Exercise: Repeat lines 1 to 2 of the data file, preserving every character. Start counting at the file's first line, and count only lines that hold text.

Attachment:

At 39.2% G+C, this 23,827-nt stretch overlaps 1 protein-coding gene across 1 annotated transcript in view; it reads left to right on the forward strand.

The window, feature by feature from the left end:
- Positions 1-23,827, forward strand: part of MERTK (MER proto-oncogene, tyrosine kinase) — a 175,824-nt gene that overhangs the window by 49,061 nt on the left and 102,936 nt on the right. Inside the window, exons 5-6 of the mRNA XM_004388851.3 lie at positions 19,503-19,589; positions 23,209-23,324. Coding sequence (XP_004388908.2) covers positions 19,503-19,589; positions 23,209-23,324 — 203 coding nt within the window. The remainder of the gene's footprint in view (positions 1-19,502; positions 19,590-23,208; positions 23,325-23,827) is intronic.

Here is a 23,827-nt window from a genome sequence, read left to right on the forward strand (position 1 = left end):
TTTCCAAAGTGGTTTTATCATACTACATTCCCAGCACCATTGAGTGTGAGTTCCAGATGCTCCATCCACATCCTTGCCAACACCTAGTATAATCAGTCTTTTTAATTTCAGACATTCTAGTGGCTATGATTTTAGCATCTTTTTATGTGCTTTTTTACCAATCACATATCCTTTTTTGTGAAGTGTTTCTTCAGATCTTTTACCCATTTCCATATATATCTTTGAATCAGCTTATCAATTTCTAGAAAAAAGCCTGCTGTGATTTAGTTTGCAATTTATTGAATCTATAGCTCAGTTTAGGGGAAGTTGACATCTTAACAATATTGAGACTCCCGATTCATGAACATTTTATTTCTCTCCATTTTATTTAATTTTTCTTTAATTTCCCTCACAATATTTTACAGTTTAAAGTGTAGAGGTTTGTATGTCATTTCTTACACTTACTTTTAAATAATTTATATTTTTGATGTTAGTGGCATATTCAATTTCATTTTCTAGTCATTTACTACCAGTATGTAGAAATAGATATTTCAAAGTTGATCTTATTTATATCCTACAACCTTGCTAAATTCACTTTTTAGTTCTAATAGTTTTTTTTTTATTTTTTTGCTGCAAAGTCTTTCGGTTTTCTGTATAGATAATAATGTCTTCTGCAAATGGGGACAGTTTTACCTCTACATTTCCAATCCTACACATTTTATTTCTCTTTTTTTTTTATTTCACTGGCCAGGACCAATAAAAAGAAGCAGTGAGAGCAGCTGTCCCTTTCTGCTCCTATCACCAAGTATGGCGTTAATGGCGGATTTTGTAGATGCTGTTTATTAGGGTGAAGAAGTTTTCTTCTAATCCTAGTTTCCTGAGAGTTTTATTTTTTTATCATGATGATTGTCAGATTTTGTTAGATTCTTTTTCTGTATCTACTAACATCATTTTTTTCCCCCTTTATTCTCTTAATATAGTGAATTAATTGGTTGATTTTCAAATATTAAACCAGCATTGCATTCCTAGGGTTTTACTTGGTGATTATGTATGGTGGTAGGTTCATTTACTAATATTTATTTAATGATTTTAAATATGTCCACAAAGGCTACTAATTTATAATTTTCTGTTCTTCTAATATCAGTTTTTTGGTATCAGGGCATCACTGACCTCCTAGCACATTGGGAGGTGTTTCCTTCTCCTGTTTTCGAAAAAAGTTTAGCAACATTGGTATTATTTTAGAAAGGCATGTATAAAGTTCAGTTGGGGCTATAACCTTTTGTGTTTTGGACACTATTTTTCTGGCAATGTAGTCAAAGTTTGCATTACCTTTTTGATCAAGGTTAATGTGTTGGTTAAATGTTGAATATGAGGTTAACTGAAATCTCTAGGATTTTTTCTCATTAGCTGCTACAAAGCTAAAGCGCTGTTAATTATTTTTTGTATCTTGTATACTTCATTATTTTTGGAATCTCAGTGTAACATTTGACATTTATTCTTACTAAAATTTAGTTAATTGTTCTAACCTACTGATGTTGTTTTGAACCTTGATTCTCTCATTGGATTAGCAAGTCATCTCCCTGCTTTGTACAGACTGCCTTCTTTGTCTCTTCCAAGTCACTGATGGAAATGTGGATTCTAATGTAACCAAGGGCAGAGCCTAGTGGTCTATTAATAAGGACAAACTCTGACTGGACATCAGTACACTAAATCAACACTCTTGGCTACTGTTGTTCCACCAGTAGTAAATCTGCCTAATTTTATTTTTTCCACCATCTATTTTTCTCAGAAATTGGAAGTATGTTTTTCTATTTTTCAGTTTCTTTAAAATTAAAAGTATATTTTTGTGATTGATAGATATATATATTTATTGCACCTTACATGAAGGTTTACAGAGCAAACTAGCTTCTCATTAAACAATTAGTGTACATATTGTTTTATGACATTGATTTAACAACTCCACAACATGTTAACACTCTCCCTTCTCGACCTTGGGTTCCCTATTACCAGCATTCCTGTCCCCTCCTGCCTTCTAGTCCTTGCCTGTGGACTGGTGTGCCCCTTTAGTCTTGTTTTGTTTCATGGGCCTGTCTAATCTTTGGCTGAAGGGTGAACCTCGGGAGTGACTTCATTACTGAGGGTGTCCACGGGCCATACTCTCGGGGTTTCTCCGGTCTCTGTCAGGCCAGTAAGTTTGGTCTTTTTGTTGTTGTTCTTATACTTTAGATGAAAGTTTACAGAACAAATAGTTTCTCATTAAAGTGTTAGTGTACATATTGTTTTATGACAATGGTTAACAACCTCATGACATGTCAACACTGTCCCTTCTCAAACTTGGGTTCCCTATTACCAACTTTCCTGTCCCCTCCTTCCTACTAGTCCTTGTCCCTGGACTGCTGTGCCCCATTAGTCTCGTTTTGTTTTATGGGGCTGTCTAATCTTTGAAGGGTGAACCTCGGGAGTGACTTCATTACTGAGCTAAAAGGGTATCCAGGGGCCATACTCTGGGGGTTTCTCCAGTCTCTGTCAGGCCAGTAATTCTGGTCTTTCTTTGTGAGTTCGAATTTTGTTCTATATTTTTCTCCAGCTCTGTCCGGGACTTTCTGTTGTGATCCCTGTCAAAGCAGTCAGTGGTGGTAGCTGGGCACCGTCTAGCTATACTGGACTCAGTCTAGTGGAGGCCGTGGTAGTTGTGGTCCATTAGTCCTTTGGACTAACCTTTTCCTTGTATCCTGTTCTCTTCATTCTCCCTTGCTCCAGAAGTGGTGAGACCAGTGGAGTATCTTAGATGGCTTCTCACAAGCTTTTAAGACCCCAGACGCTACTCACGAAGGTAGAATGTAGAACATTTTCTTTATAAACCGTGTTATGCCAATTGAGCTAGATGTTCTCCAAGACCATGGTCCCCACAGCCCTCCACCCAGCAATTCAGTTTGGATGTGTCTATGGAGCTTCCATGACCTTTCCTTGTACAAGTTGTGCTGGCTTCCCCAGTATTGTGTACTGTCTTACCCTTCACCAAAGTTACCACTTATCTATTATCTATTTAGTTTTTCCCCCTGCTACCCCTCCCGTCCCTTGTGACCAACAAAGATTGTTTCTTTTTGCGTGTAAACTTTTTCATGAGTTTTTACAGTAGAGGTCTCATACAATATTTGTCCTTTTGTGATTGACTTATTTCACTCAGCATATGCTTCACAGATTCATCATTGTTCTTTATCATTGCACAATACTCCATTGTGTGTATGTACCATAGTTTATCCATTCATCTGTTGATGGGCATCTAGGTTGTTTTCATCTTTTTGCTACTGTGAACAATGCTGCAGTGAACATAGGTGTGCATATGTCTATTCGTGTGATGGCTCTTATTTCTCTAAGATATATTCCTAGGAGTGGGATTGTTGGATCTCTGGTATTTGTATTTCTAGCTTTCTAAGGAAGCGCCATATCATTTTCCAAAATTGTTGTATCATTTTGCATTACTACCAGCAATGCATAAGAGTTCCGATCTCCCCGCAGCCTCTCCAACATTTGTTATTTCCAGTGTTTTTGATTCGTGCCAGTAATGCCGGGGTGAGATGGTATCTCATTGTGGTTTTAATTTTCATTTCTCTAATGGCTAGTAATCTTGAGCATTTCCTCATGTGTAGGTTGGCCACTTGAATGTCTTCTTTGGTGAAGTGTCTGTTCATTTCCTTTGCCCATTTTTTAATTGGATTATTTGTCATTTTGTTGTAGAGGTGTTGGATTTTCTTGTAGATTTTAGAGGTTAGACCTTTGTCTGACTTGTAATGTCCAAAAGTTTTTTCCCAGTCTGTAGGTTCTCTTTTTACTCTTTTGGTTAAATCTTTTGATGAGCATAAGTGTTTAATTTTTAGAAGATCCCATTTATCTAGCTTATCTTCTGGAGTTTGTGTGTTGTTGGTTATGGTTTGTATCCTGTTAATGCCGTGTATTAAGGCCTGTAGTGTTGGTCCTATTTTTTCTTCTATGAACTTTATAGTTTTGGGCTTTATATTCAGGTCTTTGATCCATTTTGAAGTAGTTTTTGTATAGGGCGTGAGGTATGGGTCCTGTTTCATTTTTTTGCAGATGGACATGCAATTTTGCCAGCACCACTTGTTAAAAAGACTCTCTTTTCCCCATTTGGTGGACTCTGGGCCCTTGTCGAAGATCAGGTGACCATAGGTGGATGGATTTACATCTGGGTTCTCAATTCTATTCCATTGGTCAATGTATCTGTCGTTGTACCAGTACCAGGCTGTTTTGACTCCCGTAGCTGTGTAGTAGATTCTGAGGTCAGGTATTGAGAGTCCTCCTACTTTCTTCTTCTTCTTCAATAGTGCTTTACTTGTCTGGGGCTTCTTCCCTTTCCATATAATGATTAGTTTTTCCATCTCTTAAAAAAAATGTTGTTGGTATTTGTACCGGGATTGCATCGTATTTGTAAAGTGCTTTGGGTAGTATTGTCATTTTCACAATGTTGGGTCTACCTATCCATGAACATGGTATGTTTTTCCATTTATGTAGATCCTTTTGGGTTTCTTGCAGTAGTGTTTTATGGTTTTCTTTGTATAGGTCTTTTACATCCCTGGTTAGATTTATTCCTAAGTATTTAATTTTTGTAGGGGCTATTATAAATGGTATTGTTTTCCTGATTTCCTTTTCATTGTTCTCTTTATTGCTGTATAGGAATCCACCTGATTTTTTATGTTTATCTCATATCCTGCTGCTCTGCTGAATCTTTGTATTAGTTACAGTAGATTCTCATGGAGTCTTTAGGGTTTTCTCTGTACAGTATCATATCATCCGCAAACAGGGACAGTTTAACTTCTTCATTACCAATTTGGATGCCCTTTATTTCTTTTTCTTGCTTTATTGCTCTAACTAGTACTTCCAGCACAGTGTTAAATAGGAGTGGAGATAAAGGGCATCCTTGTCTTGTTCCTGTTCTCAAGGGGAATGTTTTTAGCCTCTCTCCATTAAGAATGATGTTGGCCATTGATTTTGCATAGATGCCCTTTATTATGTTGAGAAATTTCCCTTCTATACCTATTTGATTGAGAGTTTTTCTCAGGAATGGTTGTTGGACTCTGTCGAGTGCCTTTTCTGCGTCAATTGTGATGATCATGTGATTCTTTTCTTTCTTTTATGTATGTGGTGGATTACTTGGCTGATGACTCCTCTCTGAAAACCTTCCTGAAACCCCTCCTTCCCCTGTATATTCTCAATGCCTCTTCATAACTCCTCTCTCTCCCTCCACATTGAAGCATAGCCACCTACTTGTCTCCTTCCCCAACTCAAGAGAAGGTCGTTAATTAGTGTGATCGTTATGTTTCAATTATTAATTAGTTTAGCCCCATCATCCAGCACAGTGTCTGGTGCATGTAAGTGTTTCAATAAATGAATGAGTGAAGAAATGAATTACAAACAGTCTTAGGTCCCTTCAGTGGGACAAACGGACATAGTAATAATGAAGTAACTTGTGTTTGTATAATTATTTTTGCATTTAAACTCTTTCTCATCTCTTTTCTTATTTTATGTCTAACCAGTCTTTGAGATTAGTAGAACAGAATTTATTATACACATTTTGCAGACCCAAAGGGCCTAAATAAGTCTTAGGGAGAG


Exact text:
At 39.2% G+C, this 23,827-nt stretch overlaps 1 protein-coding gene across 1 annotated transcript in view; it reads left to right on the forward strand.

The window, feature by feature from the left end: